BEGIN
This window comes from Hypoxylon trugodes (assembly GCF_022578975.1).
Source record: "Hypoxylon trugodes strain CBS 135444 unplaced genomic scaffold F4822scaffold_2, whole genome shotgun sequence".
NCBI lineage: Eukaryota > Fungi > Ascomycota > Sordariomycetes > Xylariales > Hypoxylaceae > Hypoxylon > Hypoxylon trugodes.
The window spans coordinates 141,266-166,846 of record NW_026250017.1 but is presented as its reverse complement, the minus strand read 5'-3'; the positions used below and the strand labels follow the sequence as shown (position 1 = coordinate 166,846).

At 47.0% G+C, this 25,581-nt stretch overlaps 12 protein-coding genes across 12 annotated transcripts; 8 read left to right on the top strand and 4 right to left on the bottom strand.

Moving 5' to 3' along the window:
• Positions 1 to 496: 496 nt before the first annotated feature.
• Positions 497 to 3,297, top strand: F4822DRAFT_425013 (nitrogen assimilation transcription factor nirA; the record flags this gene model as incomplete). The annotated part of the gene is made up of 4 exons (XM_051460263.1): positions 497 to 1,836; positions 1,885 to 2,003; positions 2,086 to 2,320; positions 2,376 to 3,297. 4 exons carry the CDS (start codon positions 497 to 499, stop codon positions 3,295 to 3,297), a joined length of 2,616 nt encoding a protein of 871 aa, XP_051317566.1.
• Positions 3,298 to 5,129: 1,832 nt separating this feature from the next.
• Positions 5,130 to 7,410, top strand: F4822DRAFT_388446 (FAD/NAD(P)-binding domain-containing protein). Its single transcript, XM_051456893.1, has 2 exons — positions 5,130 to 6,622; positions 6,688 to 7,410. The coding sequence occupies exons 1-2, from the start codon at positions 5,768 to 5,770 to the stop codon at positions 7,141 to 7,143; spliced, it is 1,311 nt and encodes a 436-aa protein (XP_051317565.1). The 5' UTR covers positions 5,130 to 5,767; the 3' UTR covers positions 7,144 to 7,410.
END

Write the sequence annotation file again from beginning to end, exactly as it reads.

This window comes from Hypoxylon trugodes (assembly GCF_022578975.1).
Source record: "Hypoxylon trugodes strain CBS 135444 unplaced genomic scaffold F4822scaffold_2, whole genome shotgun sequence".
NCBI lineage: Eukaryota > Fungi > Ascomycota > Sordariomycetes > Xylariales > Hypoxylaceae > Hypoxylon > Hypoxylon trugodes.
The window spans coordinates 141,266-166,846 of record NW_026250017.1 but is presented as its reverse complement, the minus strand read 5'-3'; the positions used below and the strand labels follow the sequence as shown (position 1 = coordinate 166,846).

At 47.0% G+C, this 25,581-nt stretch overlaps 12 protein-coding genes across 12 annotated transcripts; 8 read left to right on the top strand and 4 right to left on the bottom strand.

Moving 5' to 3' along the window:
• Positions 1 to 496: 496 nt before the first annotated feature.
• Positions 497 to 3,297, top strand: F4822DRAFT_425013 (nitrogen assimilation transcription factor nirA; the record flags this gene model as incomplete). The annotated part of the gene is made up of 4 exons (XM_051460263.1): positions 497 to 1,836; positions 1,885 to 2,003; positions 2,086 to 2,320; positions 2,376 to 3,297. 4 exons carry the CDS (start codon positions 497 to 499, stop codon positions 3,295 to 3,297), a joined length of 2,616 nt encoding a protein of 871 aa, XP_051317566.1.
• Positions 3,298 to 5,129: 1,832 nt separating this feature from the next.
• Positions 5,130 to 7,410, top strand: F4822DRAFT_388446 (FAD/NAD(P)-binding domain-containing protein). Its single transcript, XM_051456893.1, has 2 exons — positions 5,130 to 6,622; positions 6,688 to 7,410. The coding sequence occupies exons 1-2, from the start codon at positions 5,768 to 5,770 to the stop codon at positions 7,141 to 7,143; spliced, it is 1,311 nt and encodes a 436-aa protein (XP_051317565.1). The 5' UTR covers positions 5,130 to 5,767; the 3' UTR covers positions 7,144 to 7,410.